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When My Boy Became a Man

I have a son, well, three sons total, but today I want to talk about my oldest son.

Shawn and Son

I've always thought that the trust a child would feel for a parent was automatic. From the moment your child is born, you provide everything for him — food, safe living arrangements, playtime. Everything. I figured that a child's natural trust would alleviate doubt and fear until he was old enough to make his own decisions or develop his own views. Estimated age for challenging parental decisions: 13.

Not with my oldest son. Try age 3. Yeah, in his mind, he became a man at age 3.

I had three kids at the time, and after a long battle potty training my oldest son, I finally had just one baby in diapers. Double Diaper Duty (DDD) is a drag. I looked forward to taking my oldest son to the restroom with me where he could show off his new independence. We were at Target on a Wednesday morning.

"Mommy, I have to go to the bathroom."

"OK, honey, let me grab my purse and I can change the baby while you're in the potty."

"But you can't go in the men's bathroom."

"And neither can you." (Knee-jerk reaction, I admit.)

Did he say the men's bathroom? I never thought about my almost 4-year-old wanting to go to a men's bathroom. Where did he get the idea of the men's bathroom? My husband hadn't taken him anywhere in public since he'd been potty trained. How did he even know there was a men's bathroom?

"Honey, you're with me and I have to make sure that you're safe. There's no difference between the bathrooms, you know."

It was like a tennis match. Tension is building. Scores tied. And my son blasts his serve compounded with a full bladder and a not-so-full handle on the English language.

"There is a difference. Womens sit. Mens stand."

Shawn and Son 2

At this point, the Target staff is beginning to whisper: What is her problem? Is that little boy yelling at her?

Now, I read as many books as I could get my hands on and none of them prepared me for this. No time to think. I tried to carry him into the women's bathroom and he lost it.

"You can't make me go. I'm NOT a girl."

OK, leave him in the store. Let him have accident. Then I look at my little calm 1-year-old baby boy and think, What if this happens again? I can't avoid this.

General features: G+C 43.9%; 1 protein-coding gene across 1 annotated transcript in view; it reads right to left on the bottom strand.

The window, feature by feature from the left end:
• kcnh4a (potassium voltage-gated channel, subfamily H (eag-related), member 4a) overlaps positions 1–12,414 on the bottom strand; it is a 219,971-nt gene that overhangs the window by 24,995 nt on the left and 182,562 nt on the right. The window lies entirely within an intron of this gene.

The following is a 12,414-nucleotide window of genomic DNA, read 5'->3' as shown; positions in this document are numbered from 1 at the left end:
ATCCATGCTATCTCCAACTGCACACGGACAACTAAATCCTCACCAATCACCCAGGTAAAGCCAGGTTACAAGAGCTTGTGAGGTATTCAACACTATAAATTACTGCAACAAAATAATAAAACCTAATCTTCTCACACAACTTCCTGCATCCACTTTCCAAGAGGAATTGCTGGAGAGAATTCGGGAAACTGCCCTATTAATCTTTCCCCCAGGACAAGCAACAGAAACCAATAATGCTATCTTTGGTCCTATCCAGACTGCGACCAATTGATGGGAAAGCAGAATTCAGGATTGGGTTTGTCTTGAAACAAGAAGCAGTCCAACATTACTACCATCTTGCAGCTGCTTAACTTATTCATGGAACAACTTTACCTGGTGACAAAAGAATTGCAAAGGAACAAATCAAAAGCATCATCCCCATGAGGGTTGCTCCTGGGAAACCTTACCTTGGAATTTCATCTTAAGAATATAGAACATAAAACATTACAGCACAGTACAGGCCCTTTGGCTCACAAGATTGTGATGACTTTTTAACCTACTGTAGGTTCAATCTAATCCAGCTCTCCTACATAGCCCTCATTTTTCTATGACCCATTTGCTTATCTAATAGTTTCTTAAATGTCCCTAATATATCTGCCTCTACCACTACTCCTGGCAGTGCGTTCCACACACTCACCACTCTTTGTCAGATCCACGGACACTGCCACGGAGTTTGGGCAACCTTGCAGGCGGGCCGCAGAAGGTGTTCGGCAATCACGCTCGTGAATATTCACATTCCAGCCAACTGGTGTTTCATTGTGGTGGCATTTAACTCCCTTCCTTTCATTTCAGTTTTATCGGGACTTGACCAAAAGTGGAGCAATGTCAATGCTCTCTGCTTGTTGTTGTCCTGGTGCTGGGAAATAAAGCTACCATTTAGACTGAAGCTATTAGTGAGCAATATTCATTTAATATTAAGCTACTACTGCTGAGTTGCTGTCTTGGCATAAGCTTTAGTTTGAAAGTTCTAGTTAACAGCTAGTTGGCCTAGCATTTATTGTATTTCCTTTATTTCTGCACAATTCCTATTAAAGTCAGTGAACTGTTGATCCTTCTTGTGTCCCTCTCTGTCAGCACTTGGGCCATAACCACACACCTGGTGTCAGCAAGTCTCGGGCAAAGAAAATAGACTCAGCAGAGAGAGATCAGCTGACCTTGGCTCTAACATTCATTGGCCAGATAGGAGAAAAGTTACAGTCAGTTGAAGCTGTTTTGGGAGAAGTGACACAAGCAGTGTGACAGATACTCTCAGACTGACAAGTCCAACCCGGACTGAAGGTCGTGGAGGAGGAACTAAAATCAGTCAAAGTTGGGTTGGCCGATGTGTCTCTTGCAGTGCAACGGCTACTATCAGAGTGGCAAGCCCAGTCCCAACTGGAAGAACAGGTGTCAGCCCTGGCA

In a divine moment of clarity, I spoke: "Excuse me, sir. Could you check to see if there is anyone in the men's bathroom?"

At this point, everyone was pretty accommodating.


My son went to the bathroom while I guarded the door. I was so freaked out that someone was going to try to go in that I told my son not to wash his hands in the bathroom because I had some hand sanitizer in my purse.

My mind was racing for what appeared to be the longest two minutes of my life: Am I selling out moms everywhere? Does he have the right to tell me what he won't do? Will he always be this strong willed?

He came out with a big smile on his face and calmly said, "Thanks mom. I'm a big boy now."

At age 3, I got a small taste, yes, small, of what it is like raising a strong-willed child. He feels that his opinions deserve to be heard. He's not rude, and actually, he's accepting and accommodating to everyone else. Except me.

I respect who he is. Although it's frustrating, I've had to adjust my parenting style.

A little.

At age 8, he hasn't changed much. He doesn't pull any men's bathroom stunts because he now has to take his 6-year-old brother and I make sure I stand in the doorway; sometimes I even prop the door open. He wants to read books that aren't appropriate for his age. He wants a full explanation of every decision that I make involving him.

"Why did you sign me up for football and not soccer?"

"What is the big deal about young adult books? I can read the words, so I should be able to read the book."

"Why do I have to go to bed at 8:30 P.M.? I should have to go to bed when I'm tired."

It could be worse. I just keep thinking, "He'll make a great lawyer or politician some day." Got to find a bright side to everything, right?